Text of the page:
World Bank chief outlines economic recovery plan for Ebola-affected Liberia

World Bank President Jim Yong Kim, with Liberian President Ellen Johnson Sirleaf. Kim traveled to Ebola-hit countries and announced an 18-month economic recovery plan for Liberia. Photo by: Dominic Chavez / World Bank / CC BY-NC-ND

Following an appeal to the international community to start planning recovery efforts for Ebola-affected West Africa, World Bank President Jim Yong Kim outlined during his visit to Liberia an 18-month strategy to support economic recovery in the one of the hardest-hit countries by the epidemic.

Speaking to reporters in Monrovia after meeting Liberian President Ellen Johnson Sirleaf, Kim announced a five-pronged strategy that will focus on bolstering Liberia’s agriculture sector, urban infrastructure and local entrepreneurship in an effort to spark an economic turnaround.

“Agriculture is a key pillar of the Liberian economy and we are concerned that agricultural production has dropped as a result of the Ebola epidemic,” he said, according to a World Bank statement. “We will help Liberian farmers recover from this crisis. We must make sure that the Ebola epidemic is not followed by a food security crisis.”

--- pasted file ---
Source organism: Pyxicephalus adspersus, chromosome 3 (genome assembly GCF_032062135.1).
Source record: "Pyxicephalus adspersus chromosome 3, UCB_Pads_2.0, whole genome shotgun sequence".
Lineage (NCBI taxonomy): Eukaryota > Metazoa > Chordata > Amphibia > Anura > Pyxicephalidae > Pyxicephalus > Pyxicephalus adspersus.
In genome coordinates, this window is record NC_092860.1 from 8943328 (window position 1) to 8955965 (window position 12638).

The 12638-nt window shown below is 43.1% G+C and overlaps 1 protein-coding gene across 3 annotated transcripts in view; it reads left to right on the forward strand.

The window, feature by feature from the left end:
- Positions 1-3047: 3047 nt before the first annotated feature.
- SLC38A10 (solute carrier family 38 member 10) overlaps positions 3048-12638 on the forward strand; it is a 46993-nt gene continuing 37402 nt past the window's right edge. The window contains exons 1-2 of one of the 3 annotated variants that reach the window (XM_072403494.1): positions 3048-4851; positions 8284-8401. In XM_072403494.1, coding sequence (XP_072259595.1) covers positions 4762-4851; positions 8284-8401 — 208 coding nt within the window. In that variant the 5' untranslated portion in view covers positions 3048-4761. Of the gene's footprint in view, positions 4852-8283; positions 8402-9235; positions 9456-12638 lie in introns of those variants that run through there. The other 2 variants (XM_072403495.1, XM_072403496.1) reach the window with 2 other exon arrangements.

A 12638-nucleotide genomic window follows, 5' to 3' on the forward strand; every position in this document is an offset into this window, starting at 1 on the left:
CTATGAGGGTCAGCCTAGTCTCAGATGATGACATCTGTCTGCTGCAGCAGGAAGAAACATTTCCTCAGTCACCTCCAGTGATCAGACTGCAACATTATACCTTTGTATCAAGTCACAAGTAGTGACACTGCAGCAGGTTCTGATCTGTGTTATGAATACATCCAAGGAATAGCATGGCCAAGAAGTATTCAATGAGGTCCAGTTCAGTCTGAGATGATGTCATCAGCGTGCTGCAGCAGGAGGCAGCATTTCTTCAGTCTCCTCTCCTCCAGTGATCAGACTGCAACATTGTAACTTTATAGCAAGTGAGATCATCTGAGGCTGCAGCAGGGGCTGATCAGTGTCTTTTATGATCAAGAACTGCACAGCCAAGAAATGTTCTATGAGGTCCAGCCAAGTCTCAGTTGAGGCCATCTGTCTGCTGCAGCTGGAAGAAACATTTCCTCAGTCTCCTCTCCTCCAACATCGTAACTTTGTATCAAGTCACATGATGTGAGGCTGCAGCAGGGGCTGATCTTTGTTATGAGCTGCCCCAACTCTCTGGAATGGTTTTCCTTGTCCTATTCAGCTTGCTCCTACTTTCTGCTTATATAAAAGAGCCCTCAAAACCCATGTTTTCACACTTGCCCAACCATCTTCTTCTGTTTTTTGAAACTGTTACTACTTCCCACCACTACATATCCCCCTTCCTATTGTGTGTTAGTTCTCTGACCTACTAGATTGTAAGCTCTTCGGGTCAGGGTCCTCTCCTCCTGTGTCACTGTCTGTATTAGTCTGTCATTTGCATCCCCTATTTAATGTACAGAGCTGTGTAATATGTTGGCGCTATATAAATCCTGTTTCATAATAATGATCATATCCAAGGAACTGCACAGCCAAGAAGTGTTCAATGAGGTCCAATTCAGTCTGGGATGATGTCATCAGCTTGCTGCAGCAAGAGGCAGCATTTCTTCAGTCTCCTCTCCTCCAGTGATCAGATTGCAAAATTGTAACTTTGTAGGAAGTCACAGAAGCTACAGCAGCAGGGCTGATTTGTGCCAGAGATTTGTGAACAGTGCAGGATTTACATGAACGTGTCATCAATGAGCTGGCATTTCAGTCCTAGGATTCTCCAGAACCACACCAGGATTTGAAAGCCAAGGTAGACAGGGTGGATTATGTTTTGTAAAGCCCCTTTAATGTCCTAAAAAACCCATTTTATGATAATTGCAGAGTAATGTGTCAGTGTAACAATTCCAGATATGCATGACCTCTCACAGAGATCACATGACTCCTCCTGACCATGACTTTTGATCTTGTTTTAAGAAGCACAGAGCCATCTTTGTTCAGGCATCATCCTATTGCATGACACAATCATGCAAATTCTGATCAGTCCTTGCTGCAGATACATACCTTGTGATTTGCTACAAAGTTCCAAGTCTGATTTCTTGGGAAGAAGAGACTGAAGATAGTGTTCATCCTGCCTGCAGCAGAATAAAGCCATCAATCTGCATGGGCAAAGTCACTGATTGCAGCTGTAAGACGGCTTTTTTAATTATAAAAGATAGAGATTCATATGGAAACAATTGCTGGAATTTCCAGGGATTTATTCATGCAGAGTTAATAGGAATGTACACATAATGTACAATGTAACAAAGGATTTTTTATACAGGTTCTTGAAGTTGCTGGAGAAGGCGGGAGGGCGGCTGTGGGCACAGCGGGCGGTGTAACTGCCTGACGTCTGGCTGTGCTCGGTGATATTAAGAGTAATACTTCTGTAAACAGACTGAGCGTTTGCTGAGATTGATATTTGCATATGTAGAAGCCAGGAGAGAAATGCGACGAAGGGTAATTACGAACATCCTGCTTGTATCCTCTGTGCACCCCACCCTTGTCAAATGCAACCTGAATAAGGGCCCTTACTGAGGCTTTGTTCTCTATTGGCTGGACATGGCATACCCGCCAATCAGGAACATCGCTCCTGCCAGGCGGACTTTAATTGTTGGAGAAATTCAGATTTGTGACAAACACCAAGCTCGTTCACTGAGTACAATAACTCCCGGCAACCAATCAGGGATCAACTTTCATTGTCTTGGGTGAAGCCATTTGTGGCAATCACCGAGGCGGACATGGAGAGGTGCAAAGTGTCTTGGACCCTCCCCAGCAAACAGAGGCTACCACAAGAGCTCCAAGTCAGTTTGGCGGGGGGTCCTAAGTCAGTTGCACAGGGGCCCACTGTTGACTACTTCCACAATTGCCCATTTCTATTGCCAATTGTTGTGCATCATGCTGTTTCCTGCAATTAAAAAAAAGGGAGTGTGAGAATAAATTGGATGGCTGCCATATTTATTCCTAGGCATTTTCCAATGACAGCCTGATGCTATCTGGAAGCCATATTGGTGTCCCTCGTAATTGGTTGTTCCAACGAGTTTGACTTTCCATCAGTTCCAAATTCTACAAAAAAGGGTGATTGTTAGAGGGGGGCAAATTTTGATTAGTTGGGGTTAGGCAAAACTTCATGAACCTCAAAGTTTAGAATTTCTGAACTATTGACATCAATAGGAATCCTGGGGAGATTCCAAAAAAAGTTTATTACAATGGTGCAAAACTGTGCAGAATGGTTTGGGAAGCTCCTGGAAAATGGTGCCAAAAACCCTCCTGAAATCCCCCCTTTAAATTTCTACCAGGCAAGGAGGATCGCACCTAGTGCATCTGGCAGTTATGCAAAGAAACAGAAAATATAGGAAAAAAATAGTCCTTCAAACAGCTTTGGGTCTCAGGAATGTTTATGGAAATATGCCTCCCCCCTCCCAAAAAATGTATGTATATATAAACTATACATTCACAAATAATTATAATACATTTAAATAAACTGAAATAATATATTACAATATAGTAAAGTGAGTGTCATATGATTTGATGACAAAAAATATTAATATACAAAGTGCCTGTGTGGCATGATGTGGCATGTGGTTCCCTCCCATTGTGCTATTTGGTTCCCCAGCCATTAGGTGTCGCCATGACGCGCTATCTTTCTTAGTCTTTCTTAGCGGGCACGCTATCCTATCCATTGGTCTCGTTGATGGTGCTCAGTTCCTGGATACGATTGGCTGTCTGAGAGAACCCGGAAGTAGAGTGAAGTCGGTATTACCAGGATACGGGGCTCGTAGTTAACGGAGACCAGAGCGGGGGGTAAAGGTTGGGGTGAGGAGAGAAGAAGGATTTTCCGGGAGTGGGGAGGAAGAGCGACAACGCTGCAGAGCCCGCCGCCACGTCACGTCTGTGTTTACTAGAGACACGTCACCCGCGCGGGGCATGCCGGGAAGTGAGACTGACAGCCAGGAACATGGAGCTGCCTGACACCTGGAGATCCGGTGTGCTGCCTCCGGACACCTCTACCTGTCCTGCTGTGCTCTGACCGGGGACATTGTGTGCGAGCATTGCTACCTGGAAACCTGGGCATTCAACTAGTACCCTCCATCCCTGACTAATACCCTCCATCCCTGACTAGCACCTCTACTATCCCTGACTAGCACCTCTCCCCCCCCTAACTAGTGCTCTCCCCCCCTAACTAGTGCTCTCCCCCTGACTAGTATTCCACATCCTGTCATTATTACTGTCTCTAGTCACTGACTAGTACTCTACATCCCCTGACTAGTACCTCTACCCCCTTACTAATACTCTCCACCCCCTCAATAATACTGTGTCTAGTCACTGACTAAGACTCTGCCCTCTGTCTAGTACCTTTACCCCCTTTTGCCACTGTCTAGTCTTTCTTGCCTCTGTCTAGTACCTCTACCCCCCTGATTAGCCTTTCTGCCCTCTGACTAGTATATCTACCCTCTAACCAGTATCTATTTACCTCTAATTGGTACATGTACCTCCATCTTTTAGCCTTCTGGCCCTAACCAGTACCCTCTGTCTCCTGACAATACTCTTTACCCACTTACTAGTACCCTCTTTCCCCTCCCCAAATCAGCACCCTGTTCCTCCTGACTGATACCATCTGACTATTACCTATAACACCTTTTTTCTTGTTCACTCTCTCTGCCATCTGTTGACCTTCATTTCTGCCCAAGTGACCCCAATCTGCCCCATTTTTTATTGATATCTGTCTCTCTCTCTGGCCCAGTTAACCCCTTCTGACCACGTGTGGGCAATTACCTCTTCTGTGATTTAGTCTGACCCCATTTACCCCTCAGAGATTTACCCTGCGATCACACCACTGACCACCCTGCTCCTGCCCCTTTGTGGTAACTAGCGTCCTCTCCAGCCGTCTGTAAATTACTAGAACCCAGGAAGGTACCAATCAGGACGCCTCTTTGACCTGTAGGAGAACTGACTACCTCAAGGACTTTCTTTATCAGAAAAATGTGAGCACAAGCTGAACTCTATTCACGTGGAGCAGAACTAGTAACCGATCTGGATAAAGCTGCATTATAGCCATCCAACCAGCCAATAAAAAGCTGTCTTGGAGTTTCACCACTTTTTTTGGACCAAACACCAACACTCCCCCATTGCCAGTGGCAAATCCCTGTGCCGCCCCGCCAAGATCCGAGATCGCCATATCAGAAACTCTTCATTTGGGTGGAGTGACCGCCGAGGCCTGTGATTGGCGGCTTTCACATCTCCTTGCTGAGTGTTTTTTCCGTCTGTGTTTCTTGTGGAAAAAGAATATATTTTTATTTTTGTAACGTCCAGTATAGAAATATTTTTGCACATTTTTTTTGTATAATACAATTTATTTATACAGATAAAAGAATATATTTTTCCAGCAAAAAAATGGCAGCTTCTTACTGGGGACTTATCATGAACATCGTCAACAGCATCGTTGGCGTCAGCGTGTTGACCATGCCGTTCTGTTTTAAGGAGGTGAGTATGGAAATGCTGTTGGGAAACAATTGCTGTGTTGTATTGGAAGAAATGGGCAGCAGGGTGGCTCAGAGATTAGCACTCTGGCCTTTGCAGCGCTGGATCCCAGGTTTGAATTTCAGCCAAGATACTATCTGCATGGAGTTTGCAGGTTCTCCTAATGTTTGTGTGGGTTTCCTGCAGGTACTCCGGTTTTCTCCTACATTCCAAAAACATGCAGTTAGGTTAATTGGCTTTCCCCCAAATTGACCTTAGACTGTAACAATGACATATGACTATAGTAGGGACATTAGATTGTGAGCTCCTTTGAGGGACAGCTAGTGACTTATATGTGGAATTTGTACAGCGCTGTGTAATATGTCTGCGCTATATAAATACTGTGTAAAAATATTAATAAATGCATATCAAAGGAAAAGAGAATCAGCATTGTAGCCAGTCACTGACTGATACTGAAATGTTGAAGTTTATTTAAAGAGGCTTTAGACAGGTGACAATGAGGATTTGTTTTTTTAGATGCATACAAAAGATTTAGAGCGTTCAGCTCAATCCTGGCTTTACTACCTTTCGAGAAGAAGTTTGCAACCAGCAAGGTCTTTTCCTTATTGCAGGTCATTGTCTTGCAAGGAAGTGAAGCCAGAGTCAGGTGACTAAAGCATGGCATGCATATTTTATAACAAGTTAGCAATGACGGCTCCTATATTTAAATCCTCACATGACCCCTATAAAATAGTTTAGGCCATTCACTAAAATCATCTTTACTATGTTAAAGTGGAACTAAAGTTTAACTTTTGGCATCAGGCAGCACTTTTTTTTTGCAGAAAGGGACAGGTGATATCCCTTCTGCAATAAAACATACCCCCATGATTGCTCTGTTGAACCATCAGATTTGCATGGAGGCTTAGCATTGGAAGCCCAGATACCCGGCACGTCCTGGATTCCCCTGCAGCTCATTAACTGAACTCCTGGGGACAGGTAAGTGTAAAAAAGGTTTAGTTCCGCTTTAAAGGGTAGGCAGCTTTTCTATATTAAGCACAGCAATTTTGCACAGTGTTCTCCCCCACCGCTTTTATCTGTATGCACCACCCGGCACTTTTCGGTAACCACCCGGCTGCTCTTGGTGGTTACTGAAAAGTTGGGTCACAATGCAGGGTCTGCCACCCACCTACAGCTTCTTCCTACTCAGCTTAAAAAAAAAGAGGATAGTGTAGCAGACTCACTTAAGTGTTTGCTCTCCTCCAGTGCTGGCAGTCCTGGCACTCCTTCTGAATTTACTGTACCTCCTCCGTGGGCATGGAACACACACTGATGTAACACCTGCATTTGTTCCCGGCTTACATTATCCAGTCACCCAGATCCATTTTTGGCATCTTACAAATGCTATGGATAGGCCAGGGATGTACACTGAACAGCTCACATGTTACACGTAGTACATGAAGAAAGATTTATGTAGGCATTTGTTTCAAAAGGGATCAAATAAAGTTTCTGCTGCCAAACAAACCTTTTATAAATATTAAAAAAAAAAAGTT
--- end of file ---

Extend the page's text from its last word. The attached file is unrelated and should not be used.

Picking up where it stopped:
Kim underscored that improving access to electricity and building roads and bridges that connect farmers to markets are both essential for economic competitiveness.

“The epidemic has stalled some of our existing infrastructure projects. We are working to bring the private sector back,” he said.

In an effort to strengthen local entrepreneurs, farmers, and small and medium enterprises, Kim vowed to work with the International Finance Corp. — the bank’s private sector lending arm — to offer liquidity to local banks and announced that IFC Executive Vice President Jin Yong Cai will soon sign a $7.5 million loan to Ecobank, a regional commercial bank that operates in 36 African countries.

Also on Tuesday, the World Bank released its Ebola Economic Impact Update showing how the epidemic is continuing to harm the economies of Guinea, Liberia and Sierra Leone.

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About the author

  • Jeff Tyson

    Jeff is a former global development reporter for Devex. Based in Washington, D.C., he covers multilateral affairs, U.S. aid, and international development trends. He has worked with human rights organizations in both Senegal and the U.S., and prior to joining Devex worked as a production assistant at National Public Radio. He holds a master's degree in journalism from Columbia University and a bachelor’s degree in international relations and French from the University of Rochester.

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